We as humans are naturally self serving, and for real change to happen, both in ourselves and the world, we have to look at history. Patterns. A good place to start is looking at your OWN story, because the truth is… we’ve all been programmed with a ton of lies and too many of us are still unconscious and asleep. Once you start unraveling those lies… change is inevitable.
Joseph Campbell says “When looking back at your life, you will see that the moments which seemed to be great failures followed by wreckage were the incidents that shaped the life you have now. You’ll see that this is really true. Nothing can happen to you that is not positive. Even though it looks and feels at the moment like a negative crisis, it is not. The crisis throws you back, and when you are required to exhibit strength, it comes.” Now more than ever this is important to be aware of, with so much negativity in the world. But in order to be able to bounce back into the positive… we have to do our part.
To gather my thoughts about what I wanted to talk about in this project, I chronologically wrote out the events that stood out to me in the last 10 years of my life. The black bubbles were “irreversible moments” for me, and when I told that to a friend she called them “plot points of my hero’s journey” which I really loved. So many emotions came up while doing this, the biggest being GRATITUDE — gratitude for how far I’ve come, the great connections I’ve made along the way, gratitude for this path I’m walking and insight on where I’m headed in the future.
There’s a lot going on in our country right now, and if you don’t know what to do, remember that change starts within. I’d highly recommend doing this exercise (ideally with your entire life) if your past feels like a tangled mess and you’re unsure of what your values are. REMEMBER WHO YOU ARE. It’s a good start.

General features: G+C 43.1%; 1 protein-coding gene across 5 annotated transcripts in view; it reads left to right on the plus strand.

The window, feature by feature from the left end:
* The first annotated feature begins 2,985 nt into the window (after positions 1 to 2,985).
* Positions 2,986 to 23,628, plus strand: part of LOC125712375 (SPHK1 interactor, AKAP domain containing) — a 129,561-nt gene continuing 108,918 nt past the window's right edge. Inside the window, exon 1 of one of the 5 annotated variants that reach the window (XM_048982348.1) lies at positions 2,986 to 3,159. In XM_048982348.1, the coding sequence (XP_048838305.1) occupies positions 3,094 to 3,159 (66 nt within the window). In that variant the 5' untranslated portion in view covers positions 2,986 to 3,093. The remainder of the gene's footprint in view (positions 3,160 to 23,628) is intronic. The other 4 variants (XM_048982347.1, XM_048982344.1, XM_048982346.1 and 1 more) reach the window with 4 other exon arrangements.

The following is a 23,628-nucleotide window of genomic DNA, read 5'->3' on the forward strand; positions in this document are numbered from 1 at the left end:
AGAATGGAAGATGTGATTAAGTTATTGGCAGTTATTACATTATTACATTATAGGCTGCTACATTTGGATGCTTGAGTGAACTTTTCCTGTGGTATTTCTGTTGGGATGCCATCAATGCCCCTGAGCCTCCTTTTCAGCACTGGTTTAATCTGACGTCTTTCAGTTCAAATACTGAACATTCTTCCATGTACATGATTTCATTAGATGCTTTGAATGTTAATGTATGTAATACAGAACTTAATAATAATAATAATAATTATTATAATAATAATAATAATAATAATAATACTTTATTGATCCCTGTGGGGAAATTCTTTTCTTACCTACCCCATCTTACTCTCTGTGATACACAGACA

This project has been so organic for me that I’m constantly making realizations about what to do with it WHILE I’m doing it. I wonder if that’s how it is to do personal work and I just haven’t done it for so many years that I forgot? Haha anyway, so much of this time away from social media has been spent consuming other media, which has given me insight and solace into how I am as a person. As much as I wanted to quit doing art so many times, taking IN art reminded me why it’s so important… it makes you realize that all these stories come from a real place. Because they exist means that someone somewhere has felt similar things and they thought it important enough to include it in a show, movie, book, whatever. As I think of the ones that have really stood out and helped me make sense of my situation, I wanna put them in here for my future self to remember that I’m not alone, that I HAVE learned these lessons before.
As a kid I’d watch so much TV, which influenced my love for TV and movies as an adult. But strangely enough it wasn’t until I lost my dad that I started to look for the MEANING behind things. Prior to that I was always using it as a distraction, or a way to drown out my own emotions. Even though I worked in animation, I realized I hadn’t been fully appreciating the art form until this tragedy hit in my life that forced me to look for answers in the world around me, and slowly they started appearing everywhere. Story and metaphor are such amazing tools to aid in our own development if try to see what they’re actually trying to tell us. The shitty thing though is that I have a really bad memory and tend to learn more from FEELING rather than THINKING, so documenting these things really helps retain what I’ve learned.
The Avatar clip about fire ended up getting taken off Youtube, but here’s a great music video that talks about both the positives and negatives about fire which… is really relatable for bipolar in my opinion